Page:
Using linked health survey and Census data to understand transitions to instutional care among Canadian seniors IJPDS (2017) Issue 1, Vol 1:018, Proceedings of the IPDLN Conference (August 2016)

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Claudia Sanmartin
Rochelle Garner
Published online: Apr 13, 2017


While existing data sources, such as the 2011 Census, provide an accurate count of who is currently institutionalized, there is a significant gap in terms of our understanding of who is at risk for institutionalization and what the future demand for care will be. The objective of this study is to use linked national health survey, the 2005 Canadian Community health Survey (CCHS), to the 2011 Census to identify factors associated with transitions from private households to alternative living arrangements, specifically long-term care (nursing homes), and retirement homes among Canadians 55 years of age and older.

Hierarchical deterministic methods were used to link the 2005 CCHS (n=114,000) to the 2011 Census (n=35 million) using identifying variables common to both data sets (i.e. name, birthdate, sex, postal code, social insurance number). Sex specific multivariate regression models with multiple outcomes were used to assess the impact of a comprehensive set of factors (i.e. demographic, socio-economic, health status, chronic conditions and marital status) available in the CCHS on the likelihood of residing in three possible home environments, relative to living in a private dwelling (PD): long-term care (LTC), retirement homes (RH) or private dwelling with support (PDS) as identified in the 2011 Census. Analyses were adjusted for mortality.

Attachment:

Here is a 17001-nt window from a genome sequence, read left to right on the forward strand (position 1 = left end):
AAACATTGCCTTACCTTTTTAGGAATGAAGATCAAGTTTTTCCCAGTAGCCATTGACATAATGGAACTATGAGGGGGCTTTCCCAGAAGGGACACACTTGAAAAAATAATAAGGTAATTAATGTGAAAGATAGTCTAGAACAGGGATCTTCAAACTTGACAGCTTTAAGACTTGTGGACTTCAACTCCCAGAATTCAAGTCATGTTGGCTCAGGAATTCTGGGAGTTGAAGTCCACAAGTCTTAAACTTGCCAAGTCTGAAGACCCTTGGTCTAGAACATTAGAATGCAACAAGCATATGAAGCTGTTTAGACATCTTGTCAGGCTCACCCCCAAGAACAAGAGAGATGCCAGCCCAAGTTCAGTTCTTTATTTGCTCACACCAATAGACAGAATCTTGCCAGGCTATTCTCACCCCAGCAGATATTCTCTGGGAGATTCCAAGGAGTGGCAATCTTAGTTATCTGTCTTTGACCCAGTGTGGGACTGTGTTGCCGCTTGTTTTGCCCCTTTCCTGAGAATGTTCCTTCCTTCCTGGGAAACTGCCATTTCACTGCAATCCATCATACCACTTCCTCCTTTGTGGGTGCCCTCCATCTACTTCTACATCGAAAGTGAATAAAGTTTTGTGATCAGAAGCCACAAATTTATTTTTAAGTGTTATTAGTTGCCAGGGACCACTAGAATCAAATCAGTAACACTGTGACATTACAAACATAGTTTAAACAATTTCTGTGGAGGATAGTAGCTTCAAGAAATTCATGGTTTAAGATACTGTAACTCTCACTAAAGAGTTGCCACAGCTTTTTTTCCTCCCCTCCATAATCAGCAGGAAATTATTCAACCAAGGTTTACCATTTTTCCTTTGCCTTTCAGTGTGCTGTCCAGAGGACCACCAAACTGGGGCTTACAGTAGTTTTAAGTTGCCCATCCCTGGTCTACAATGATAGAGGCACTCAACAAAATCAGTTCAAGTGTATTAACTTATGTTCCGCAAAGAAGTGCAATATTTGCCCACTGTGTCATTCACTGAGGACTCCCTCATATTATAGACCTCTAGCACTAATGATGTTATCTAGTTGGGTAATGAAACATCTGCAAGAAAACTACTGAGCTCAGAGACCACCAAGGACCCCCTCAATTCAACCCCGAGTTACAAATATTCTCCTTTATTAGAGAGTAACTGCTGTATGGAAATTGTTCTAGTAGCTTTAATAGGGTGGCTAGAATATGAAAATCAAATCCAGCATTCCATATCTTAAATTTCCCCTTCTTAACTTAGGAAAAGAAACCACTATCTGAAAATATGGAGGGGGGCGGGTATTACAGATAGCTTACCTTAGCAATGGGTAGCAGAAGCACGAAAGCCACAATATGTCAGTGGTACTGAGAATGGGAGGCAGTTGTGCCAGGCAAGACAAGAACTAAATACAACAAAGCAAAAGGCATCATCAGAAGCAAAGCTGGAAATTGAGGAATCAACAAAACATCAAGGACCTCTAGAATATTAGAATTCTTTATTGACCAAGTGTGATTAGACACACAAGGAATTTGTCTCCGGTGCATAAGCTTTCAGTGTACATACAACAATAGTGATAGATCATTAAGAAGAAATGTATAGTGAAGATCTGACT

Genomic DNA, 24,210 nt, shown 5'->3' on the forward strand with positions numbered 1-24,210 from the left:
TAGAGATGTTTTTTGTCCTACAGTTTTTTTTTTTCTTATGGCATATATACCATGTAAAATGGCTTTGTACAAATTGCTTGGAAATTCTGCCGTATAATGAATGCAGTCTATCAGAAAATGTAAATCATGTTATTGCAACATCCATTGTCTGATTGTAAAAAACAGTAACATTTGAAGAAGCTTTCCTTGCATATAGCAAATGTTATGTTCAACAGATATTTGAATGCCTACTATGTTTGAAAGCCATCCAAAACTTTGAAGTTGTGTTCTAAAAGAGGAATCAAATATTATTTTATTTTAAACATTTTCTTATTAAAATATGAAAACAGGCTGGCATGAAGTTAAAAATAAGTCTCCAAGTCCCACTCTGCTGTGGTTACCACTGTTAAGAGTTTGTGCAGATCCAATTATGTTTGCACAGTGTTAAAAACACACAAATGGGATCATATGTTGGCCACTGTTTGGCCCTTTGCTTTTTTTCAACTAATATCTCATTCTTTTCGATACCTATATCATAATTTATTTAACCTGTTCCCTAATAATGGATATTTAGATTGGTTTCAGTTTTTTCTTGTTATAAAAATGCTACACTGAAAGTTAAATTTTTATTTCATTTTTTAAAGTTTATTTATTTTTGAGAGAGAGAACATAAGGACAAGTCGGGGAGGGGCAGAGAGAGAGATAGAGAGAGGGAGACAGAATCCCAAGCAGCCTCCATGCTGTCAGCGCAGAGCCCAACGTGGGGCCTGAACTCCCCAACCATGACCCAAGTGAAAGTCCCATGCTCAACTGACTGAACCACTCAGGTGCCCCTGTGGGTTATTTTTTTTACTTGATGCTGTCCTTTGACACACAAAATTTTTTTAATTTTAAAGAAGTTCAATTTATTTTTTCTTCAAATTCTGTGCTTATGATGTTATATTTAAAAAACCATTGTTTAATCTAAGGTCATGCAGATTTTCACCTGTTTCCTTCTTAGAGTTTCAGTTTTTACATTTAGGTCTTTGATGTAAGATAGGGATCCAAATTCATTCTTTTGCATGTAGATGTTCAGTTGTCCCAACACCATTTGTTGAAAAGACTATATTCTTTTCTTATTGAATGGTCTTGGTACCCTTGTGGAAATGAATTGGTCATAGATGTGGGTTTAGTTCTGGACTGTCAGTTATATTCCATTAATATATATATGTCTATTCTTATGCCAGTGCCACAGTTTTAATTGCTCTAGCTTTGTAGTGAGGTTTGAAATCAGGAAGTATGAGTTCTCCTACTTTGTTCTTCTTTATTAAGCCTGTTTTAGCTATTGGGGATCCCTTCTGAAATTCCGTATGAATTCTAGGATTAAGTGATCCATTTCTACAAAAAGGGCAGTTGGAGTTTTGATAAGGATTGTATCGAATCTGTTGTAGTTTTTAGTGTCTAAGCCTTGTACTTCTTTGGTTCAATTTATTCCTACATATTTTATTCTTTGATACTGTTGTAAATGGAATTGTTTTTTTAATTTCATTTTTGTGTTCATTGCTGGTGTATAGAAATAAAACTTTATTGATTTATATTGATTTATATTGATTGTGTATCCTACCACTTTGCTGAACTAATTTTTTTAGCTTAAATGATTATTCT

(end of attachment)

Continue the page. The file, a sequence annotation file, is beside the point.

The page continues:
Over 85% of CCHS records were linked to the 2011 Census (n=92,849). Among those 55 years of age and older (n=29,934), approximately 2.0% and 1.6% were living in LTC and RH respectively: an additional 7.2% were living in PDS. Results of the regression analyses, revealed that those with Alzheimer’s disease were at highest risk of transition to LTC (OR=11.7 females; 6.8 males). Losing a spouse was significantly associated with transitions to LTC, RH and PDS for both men and women. Being an immigrant was protective, with immigrant seniors less likely to transition to LTC and RH. Other factors significantly associated with transitions to LTC included low income, poor mental health (women only), and assistance with activities of daily living (meal preparation for women, finances for men). Regional variations were also noted.

Newly linked health survey and census data provide a unique opportunity to take a comprehensive look at those most at risk for institutionalization.

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